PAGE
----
For Qantas, Australia’s largest airline, the last few years have been plentiful as a Dan Bilzerian Instagram post. And we’re not just talking influencers – in terms of cash, Qantas went from reporting a record full-year profit in 2018 to record revenue (and strong profit) in 2019.
Virgin Australia, meanwhile, reported strong revenue and passenger growth in its subsidiary Tigerair and made solid steps to get Virgin Australia back to the point where it can make a profit. Virgin Australia, like Qantas, has benefited and been afforded the luxury of experimentation thanks to a steadily growing economy.
That was until 2020.
With the Coronavirus now officially classed as a pandemic, and flights being slashed both domestically and abroad, and travellers all over cancelling trips as fast as you can say “yeah nah” both Qantas and Virgin Australia are staring down some very rough times.
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Senior staff at both firms have taken temporary salary haircuts, but still, many lower-level staff look like being laid off (if they haven’t already been). Both firms have also given generous frequent flyer extensions for the next year and made their flight change/cancellation policies more flexible.
This situation is playing out all over the world, with an opinion piece in the New York Times, entitled, “Don’t feel sorry for the airlines,” inspiring DMARGE to consider: should Australians feel sorry for our airlines? While ours haven’t taken the piss like American Airlines, the carrier the NYT piece uses to make its case, the suggestion made at the end of the piece, that bail outs should only be given under certain conditions (like, don’t reduce the seat pitch any further) is a tasty one.
But, in an Australian context, is it legit?
First: context. How do airlines take the piss? According to the aforementioned New York Times Op Ed: they selfishly mismanage funds in the good times. Instead of improving their product, they compete in a zero-sum game to make seats tighter and to buy back their own stock, knowing that they (like all of us) exist in a boom and bust cycle, but believing they are too important to the economy to fail (or that if they don’t spend money in the now to compete with everyone else they’ll be left behind, or lose their edge).
American epitomises this, “In 2014, having reduced competition through mergers and raised billions of dollars in new baggage-fee revenue, American began reaching stunning levels of financial success. In 2015, it posted a $7.6 billion profit — compared, for example, to profits of about $500 million in 2007 and less than $250 million in 2006. It would continue to earn billions in profit annually for the rest of the decade. ‘I don’t think we’re ever going to lose money again,’ the company’s chief executive, Doug Parker, said in 2017,” (NYT).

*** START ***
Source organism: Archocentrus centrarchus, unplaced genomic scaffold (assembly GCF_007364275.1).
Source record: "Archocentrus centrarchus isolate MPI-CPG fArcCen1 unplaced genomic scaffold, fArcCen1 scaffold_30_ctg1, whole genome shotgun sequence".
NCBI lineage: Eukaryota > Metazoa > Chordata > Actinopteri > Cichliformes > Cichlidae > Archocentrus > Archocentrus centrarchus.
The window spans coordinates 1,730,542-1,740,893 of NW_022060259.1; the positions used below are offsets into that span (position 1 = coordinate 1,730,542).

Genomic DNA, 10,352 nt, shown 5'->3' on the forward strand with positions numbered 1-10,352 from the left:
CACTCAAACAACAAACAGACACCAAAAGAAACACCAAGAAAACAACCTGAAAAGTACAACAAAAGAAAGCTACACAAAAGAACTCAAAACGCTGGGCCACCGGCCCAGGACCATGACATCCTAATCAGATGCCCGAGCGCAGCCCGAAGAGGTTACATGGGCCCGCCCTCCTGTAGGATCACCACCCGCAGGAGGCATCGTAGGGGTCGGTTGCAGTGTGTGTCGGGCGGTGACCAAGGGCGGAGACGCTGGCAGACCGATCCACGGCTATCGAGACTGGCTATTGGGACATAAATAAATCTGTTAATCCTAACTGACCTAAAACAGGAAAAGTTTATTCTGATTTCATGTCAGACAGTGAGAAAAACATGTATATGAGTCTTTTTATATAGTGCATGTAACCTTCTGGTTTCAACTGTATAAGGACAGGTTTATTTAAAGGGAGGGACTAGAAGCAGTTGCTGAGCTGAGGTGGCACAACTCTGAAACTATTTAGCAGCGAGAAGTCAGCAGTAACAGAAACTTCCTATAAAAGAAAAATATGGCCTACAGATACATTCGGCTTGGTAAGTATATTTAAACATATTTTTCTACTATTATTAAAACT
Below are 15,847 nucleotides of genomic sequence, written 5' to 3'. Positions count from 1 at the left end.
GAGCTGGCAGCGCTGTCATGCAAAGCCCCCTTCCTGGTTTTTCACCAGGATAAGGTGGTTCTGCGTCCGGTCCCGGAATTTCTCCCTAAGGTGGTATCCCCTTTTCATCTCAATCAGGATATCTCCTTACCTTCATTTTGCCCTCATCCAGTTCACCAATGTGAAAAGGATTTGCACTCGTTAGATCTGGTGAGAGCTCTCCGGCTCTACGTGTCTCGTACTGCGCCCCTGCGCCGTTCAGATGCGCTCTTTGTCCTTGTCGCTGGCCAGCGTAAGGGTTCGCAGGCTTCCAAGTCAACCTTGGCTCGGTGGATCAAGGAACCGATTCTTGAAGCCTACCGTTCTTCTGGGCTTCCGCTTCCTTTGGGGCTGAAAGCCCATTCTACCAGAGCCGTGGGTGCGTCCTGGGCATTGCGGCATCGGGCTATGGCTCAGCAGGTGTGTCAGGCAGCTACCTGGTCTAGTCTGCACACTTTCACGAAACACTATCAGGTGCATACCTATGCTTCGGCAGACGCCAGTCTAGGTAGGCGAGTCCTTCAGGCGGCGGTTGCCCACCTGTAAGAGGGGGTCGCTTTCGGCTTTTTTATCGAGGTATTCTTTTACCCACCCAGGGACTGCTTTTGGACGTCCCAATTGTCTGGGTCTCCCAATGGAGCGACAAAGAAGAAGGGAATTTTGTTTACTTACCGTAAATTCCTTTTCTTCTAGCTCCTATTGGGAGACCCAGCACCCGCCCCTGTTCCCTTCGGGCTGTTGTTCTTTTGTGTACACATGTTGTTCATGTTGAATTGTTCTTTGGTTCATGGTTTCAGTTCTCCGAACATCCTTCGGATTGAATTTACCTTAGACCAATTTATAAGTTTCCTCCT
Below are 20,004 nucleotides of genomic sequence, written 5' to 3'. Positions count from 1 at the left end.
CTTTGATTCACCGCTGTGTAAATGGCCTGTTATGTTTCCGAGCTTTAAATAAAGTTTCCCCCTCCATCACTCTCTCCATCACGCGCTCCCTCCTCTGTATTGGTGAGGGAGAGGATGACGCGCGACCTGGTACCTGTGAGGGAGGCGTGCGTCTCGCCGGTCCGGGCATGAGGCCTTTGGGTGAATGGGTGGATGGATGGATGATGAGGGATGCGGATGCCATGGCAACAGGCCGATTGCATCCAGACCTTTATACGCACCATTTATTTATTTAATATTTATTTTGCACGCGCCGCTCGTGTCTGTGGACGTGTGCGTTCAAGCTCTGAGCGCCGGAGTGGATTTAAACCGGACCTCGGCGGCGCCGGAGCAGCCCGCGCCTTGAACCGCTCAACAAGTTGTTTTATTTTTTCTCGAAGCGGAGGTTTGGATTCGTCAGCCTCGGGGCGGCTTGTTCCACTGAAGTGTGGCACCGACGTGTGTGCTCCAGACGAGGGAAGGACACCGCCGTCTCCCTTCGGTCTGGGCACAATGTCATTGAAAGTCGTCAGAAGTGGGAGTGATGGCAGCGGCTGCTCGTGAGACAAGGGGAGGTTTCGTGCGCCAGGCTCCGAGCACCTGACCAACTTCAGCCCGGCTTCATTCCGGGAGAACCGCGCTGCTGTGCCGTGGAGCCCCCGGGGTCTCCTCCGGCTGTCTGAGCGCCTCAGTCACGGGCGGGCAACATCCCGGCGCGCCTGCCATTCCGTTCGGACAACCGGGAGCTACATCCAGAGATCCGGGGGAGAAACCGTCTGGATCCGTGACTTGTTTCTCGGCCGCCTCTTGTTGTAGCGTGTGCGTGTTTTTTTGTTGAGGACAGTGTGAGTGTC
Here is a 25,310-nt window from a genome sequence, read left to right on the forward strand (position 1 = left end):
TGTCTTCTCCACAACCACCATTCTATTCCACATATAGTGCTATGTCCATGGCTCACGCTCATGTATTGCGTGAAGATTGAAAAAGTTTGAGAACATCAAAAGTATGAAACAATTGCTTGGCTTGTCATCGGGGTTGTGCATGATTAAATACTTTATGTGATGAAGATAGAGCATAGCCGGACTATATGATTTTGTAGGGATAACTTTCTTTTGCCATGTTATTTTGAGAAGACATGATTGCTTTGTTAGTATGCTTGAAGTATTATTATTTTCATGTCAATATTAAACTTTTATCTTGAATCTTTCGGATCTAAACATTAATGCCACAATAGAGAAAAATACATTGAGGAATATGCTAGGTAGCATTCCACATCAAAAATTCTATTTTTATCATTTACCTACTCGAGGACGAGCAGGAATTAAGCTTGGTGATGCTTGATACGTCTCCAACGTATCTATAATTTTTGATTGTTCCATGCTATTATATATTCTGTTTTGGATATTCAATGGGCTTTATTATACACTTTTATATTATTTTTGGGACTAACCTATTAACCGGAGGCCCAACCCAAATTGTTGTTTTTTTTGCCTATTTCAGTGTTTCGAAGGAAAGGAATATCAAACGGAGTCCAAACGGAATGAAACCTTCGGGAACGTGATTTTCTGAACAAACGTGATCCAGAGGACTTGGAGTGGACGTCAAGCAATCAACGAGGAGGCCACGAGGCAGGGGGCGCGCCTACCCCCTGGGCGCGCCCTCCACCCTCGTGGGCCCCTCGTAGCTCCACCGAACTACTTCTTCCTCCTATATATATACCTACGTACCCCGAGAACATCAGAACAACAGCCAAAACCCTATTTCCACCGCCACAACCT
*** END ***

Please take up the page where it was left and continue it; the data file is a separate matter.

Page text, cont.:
“There are plenty of things American could have done with all that money. It could have stored up its cash reserves for a future crisis, knowing that airlines regularly cycle through booms and busts. It might have tried to decisively settle its continuing contract disputes with pilots, flight attendants and mechanics. It might have invested heavily in better service quality to try to repair its longstanding reputation as the worst of the major carriers.”
“Instead, American blew most of its cash on a stock buyback spree. From 2014 to 2020, in an attempt to increase its earnings per share, American spent more than $15 billion buying back its own stock. It managed, despite the risk of the proverbial rainy day, to shrink its cash reserves. At the same time it was blowing cash on buybacks, American also began to borrow heavily to finance the purchase of new planes and the retrofitting of old planes to pack in more seats. As early as 2017 analysts warned of a risk of default should the economy deteriorate, but American kept borrowing. It has now accumulated a debt of nearly $30 billion, nearly five times the company’s current market value,” (NYT).